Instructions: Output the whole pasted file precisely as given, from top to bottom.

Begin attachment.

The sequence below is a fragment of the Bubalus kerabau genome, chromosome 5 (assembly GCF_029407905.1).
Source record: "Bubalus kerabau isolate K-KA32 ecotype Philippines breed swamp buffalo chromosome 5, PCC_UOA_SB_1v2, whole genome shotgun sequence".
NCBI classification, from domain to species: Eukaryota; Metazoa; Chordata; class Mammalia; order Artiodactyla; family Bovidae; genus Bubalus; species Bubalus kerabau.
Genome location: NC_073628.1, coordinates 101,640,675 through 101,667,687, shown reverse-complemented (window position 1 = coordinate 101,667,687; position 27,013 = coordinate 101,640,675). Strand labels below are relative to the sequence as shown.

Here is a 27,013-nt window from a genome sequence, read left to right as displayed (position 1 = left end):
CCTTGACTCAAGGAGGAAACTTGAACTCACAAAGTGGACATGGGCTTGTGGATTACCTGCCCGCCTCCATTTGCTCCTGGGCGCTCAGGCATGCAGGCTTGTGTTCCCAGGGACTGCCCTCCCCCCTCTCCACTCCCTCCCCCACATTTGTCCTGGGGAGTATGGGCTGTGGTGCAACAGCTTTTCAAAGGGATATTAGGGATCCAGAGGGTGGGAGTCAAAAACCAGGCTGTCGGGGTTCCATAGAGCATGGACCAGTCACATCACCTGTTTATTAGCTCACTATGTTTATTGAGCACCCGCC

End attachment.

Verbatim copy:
The sequence below is a fragment of the Bubalus kerabau genome, chromosome 5 (assembly GCF_029407905.1).
Source record: "Bubalus kerabau isolate K-KA32 ecotype Philippines breed swamp buffalo chromosome 5, PCC_UOA_SB_1v2, whole genome shotgun sequence".
NCBI classification, from domain to species: Eukaryota; Metazoa; Chordata; class Mammalia; order Artiodactyla; family Bovidae; genus Bubalus; species Bubalus kerabau.
Genome location: NC_073628.1, coordinates 101,640,675 through 101,667,687, shown reverse-complemented (window position 1 = coordinate 101,667,687; position 27,013 = coordinate 101,640,675). Strand labels below are relative to the sequence as shown.

Here is a 27,013-nt window from a genome sequence, read left to right as displayed (position 1 = left end):
CCTTGACTCAAGGAGGAAACTTGAACTCACAAAGTGGACATGGGCTTGTGGATTACCTGCCCGCCTCCATTTGCTCCTGGGCGCTCAGGCATGCAGGCTTGTGTTCCCAGGGACTGCCCTCCCCCCTCTCCACTCCCTCCCCCACATTTGTCCTGGGGAGTATGGGCTGTGGTGCAACAGCTTTTCAAAGGGATATTAGGGATCCAGAGGGTGGGAGTCAAAAACCAGGCTGTCGGGGTTCCATAGAGCATGGACCAGTCACATCACCTGTTTATTAGCTCACTATGTTTATTGAGCACCCGCC